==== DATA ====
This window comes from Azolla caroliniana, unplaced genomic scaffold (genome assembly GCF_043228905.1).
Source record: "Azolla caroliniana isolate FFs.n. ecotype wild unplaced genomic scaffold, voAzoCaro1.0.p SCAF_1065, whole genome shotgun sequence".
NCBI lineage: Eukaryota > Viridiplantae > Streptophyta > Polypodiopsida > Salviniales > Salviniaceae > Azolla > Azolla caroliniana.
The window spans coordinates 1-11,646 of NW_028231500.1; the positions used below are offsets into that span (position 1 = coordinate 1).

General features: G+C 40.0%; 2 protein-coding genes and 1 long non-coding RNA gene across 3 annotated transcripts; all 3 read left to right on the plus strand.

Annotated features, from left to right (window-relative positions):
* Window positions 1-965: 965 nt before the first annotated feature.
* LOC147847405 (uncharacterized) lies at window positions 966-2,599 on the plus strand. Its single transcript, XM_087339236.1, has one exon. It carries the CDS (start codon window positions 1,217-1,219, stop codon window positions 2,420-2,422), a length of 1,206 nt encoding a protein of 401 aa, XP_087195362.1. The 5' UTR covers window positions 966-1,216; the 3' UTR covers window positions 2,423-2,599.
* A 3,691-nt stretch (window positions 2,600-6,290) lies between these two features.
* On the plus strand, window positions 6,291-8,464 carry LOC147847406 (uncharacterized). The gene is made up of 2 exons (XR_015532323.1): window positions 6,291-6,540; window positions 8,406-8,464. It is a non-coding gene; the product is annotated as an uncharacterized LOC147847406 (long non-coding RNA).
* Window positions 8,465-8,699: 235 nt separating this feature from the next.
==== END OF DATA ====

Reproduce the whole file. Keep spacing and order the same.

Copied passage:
This window comes from Azolla caroliniana, unplaced genomic scaffold (genome assembly GCF_043228905.1).
Source record: "Azolla caroliniana isolate FFs.n. ecotype wild unplaced genomic scaffold, voAzoCaro1.0.p SCAF_1065, whole genome shotgun sequence".
NCBI lineage: Eukaryota > Viridiplantae > Streptophyta > Polypodiopsida > Salviniales > Salviniaceae > Azolla > Azolla caroliniana.
The window spans coordinates 1-11,646 of NW_028231500.1; the positions used below are offsets into that span (position 1 = coordinate 1).

General features: G+C 40.0%; 2 protein-coding genes and 1 long non-coding RNA gene across 3 annotated transcripts; all 3 read left to right on the plus strand.

Annotated features, from left to right (window-relative positions):
* Window positions 1-965: 965 nt before the first annotated feature.
* LOC147847405 (uncharacterized) lies at window positions 966-2,599 on the plus strand. Its single transcript, XM_087339236.1, has one exon. It carries the CDS (start codon window positions 1,217-1,219, stop codon window positions 2,420-2,422), a length of 1,206 nt encoding a protein of 401 aa, XP_087195362.1. The 5' UTR covers window positions 966-1,216; the 3' UTR covers window positions 2,423-2,599.
* A 3,691-nt stretch (window positions 2,600-6,290) lies between these two features.
* On the plus strand, window positions 6,291-8,464 carry LOC147847406 (uncharacterized). The gene is made up of 2 exons (XR_015532323.1): window positions 6,291-6,540; window positions 8,406-8,464. It is a non-coding gene; the product is annotated as an uncharacterized LOC147847406 (long non-coding RNA).
* Window positions 8,465-8,699: 235 nt separating this feature from the next.